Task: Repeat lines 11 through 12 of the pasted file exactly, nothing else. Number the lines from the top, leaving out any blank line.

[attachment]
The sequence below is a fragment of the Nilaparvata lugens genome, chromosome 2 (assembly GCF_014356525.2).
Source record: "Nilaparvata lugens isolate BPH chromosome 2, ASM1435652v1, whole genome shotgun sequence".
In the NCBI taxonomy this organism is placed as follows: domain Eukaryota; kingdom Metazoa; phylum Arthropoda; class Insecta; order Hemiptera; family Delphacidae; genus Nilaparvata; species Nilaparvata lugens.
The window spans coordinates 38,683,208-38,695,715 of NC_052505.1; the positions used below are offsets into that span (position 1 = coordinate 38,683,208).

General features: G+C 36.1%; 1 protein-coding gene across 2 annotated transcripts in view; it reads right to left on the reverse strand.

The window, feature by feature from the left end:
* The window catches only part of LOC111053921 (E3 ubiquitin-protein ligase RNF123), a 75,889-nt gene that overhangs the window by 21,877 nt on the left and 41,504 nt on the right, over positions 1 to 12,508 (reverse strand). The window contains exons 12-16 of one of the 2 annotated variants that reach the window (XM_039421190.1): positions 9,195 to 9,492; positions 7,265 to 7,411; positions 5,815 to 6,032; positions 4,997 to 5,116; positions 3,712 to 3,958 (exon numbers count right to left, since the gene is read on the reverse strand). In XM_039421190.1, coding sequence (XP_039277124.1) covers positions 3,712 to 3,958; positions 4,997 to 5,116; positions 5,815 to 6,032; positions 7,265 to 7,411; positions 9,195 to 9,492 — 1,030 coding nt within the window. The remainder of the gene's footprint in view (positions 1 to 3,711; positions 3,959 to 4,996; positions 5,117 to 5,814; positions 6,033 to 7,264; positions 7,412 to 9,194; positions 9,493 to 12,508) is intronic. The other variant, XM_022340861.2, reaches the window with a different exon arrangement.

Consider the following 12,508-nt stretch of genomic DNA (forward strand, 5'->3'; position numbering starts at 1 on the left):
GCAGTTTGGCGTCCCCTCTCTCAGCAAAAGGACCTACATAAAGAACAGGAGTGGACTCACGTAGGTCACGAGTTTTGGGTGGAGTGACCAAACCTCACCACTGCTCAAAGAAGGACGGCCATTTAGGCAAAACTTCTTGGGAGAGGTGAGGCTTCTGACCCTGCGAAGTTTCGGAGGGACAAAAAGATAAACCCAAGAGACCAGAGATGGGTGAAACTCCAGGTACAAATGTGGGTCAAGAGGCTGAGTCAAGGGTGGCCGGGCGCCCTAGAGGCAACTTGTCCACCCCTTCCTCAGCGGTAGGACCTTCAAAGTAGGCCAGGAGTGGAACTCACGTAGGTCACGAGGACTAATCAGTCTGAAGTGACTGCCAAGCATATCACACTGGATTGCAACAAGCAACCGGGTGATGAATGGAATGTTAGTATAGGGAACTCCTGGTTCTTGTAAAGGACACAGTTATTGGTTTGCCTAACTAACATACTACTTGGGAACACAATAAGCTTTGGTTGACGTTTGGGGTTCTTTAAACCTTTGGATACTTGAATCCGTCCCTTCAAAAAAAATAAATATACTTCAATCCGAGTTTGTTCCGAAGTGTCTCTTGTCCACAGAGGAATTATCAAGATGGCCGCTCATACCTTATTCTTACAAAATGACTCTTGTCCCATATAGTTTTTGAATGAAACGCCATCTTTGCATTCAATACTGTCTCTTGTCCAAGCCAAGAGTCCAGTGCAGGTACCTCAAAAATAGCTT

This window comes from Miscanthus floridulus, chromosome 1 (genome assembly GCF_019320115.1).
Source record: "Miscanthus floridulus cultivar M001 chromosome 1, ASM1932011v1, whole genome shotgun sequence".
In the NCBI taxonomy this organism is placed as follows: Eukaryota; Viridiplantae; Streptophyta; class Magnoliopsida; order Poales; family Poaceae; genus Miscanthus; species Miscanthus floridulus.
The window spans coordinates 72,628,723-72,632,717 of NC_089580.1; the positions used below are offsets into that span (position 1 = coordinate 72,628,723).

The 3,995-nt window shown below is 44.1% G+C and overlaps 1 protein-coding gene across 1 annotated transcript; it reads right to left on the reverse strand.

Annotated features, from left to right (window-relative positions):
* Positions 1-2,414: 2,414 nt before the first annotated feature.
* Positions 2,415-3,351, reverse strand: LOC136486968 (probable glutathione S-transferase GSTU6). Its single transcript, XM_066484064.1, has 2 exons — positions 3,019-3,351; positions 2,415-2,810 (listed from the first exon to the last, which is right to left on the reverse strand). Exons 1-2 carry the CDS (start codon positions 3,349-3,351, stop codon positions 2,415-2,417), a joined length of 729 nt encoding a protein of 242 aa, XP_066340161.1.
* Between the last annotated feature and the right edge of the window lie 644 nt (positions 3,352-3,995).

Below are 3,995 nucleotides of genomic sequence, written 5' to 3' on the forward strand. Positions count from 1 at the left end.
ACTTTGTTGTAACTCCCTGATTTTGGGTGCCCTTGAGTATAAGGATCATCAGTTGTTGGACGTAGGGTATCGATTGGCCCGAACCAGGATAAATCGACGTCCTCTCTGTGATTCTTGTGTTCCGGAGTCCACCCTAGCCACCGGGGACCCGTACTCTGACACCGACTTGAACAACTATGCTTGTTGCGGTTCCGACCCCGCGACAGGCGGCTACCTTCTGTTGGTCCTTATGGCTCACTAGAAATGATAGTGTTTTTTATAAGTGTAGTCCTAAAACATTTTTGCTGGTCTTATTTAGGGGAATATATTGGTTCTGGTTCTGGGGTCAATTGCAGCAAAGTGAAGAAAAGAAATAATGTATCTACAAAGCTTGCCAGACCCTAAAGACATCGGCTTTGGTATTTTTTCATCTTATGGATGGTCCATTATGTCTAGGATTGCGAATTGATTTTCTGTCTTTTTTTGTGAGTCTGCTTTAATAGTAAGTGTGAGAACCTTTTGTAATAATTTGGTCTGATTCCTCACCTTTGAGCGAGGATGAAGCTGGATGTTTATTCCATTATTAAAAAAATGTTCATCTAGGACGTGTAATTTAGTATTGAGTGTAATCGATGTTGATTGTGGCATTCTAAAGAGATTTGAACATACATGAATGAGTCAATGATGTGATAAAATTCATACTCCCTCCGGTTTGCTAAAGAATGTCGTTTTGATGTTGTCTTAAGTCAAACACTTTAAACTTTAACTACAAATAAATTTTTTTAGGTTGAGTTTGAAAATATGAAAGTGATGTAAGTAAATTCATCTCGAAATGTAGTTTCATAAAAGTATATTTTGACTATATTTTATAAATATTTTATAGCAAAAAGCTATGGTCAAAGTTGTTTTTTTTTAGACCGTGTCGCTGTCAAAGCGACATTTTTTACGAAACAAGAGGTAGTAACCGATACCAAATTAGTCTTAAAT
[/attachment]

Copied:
Source record: "Miscanthus floridulus cultivar M001 chromosome 1, ASM1932011v1, whole genome shotgun sequence".
In the NCBI taxonomy this organism is placed as follows: Eukaryota; Viridiplantae; Streptophyta; class Magnoliopsida; order Poales; family Poaceae; genus Miscanthus; species Miscanthus floridulus.